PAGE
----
Battery Dance Company worked and performed here in 2000.
Battery’s was the only performance of the 40 presented by Festival Feta that was staged indoors. In rainy cold Gdansk, this was the only way and the Festival organizers didn’t want to risk the possibility of cancelling Battery’s performance for several reasons. We were the only American group participating; the first dance company ever presented by the Festival; and were billed as a headline act. Given the fact that the preponderance of the Festival events were of an extremely avant-garde style in a very large scale (ie. Acrobats suspended over the market square by hot air balloon, tight-rope walkers, actors on stilts, etc.) we worried that our show would appear too tame and conservative to the huge and mostly young audience.
In this respect, our worries were unfounded: we enjoyed numerous curtain calls and “bravo’s” from an overflow audience. It was a heartening experience in every way. We had a superb guide called our “pilot” who was totally invested in making us comfortable and supported. We were put up in a first class hotel and shuttled around the city by taxi. Last minute requests for rehearsal space for our dancers and musicians were fielded successfully. One of the most incredible, touching events of Battery’s history took place here: when we made our initial tour of the theater, we spied some beautiful, natural canvas or linen fabric draperies hung as borders and drops in the enormous space. We assumed they were for some opera or theater production. However, we were informed that they were made especially for us!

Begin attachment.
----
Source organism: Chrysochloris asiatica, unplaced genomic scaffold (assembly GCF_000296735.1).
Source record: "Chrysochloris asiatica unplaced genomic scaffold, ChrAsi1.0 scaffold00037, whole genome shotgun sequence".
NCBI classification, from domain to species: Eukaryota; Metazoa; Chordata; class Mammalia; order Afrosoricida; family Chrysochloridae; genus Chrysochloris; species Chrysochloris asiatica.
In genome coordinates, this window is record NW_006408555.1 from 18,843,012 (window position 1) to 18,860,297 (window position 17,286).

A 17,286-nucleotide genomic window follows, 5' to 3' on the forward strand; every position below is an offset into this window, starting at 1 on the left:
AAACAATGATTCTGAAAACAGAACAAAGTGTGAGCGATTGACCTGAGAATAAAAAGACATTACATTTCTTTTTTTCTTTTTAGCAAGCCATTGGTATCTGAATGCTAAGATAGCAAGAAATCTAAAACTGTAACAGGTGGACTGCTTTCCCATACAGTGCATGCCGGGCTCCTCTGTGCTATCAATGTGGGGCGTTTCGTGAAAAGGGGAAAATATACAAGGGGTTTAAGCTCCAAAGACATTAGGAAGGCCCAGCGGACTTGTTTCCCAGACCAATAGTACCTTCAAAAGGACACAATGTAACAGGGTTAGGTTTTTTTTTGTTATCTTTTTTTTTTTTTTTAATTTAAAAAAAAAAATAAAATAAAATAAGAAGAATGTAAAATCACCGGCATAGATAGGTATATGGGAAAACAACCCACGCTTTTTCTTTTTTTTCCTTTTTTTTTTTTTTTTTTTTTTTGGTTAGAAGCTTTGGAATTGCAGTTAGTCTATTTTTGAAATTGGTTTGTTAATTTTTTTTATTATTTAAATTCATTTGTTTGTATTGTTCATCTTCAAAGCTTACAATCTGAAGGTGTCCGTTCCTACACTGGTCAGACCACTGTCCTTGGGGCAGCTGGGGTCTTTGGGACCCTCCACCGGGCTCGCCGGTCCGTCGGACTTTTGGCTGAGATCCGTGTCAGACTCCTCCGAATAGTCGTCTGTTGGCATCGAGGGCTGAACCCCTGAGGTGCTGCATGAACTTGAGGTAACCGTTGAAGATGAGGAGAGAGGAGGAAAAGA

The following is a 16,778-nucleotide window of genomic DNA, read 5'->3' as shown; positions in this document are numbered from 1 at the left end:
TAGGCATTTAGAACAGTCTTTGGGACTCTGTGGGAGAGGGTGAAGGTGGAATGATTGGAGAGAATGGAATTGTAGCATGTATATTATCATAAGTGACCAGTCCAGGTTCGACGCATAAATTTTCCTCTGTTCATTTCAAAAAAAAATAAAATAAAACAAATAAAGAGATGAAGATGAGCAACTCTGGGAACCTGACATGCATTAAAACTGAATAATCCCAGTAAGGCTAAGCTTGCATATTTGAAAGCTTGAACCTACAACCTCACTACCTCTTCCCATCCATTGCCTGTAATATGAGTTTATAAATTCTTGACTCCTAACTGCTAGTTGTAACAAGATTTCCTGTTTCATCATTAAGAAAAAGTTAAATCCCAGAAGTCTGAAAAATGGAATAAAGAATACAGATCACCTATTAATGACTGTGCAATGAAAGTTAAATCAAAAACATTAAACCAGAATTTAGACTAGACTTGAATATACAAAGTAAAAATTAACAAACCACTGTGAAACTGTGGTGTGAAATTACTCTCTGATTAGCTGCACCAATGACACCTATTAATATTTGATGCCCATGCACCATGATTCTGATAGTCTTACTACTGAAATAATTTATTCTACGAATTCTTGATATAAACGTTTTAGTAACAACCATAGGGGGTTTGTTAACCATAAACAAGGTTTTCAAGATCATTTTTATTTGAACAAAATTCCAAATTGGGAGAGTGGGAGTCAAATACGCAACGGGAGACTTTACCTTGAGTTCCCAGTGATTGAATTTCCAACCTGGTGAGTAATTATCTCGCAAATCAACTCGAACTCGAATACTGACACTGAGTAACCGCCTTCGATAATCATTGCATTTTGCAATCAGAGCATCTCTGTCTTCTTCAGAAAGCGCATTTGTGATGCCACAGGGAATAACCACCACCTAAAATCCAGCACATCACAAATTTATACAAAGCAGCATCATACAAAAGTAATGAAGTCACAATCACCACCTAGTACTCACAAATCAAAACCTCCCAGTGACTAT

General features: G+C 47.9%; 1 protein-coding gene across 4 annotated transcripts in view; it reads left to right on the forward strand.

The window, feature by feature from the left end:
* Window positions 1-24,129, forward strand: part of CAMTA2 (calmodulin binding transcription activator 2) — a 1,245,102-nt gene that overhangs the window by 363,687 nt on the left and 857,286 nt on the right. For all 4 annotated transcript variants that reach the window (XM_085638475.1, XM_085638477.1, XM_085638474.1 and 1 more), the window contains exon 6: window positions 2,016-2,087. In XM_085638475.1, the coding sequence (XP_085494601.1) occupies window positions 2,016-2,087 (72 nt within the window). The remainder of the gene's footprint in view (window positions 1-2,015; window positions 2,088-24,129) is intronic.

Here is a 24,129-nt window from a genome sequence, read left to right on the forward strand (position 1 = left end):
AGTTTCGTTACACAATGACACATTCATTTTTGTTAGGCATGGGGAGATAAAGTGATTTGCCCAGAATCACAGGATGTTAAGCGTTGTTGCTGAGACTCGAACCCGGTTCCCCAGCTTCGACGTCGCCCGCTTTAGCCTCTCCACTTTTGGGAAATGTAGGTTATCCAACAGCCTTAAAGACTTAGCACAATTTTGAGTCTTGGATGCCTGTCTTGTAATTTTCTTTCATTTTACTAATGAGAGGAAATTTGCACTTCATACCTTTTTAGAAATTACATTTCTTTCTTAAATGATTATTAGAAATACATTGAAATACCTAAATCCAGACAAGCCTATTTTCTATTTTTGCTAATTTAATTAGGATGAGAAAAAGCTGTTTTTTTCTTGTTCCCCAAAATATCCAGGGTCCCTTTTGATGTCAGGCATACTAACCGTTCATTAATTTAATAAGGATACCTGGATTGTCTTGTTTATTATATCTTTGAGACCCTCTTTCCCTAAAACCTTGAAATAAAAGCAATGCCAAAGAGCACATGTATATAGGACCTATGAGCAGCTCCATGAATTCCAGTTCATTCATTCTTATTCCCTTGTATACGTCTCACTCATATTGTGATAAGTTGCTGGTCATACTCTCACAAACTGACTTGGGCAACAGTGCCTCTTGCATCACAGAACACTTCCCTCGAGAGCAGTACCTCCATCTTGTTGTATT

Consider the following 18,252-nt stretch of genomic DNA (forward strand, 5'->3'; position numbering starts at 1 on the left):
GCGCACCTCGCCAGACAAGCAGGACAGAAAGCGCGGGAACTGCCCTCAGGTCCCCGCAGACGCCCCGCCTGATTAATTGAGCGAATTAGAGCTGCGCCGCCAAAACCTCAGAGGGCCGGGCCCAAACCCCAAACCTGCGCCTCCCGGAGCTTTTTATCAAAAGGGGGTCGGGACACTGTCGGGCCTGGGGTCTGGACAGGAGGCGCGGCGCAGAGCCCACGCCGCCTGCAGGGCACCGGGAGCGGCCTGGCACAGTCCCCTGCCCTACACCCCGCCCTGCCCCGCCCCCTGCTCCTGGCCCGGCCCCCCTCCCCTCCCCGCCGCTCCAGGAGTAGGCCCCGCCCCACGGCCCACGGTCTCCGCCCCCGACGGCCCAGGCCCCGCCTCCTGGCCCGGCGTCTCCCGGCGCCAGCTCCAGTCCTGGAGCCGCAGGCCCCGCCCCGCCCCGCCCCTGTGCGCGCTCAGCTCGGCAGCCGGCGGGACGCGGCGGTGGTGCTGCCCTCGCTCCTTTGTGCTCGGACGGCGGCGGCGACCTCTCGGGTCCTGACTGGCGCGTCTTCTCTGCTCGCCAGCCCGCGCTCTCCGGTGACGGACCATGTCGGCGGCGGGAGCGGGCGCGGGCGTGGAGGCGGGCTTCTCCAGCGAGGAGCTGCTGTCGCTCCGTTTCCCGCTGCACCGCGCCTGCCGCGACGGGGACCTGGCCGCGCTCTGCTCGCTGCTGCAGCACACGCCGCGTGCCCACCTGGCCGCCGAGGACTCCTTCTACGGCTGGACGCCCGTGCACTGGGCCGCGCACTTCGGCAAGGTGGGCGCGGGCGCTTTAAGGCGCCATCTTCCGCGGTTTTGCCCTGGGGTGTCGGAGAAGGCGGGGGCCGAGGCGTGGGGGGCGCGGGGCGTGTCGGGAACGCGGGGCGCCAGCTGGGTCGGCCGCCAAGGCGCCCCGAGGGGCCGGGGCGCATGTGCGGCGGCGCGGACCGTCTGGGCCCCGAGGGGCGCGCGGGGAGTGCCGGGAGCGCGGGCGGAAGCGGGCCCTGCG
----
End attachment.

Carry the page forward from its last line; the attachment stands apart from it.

Our elation was slightly tempered when we found out that our tech schedule would be interrupted for four hours during the day of the performance while the resident theater company held a previously unannounced rehearsal on stage.
Tributes also go to our dancers, who performed that night without having rehearsed previously in the lighting cues (they were being loaded into the lighting board as they rehearsed.) The show was one of our best despite the shaky preparation process, in large part because of the commodious stage, but even more of a factor was the electricity emanating from the enormous audience.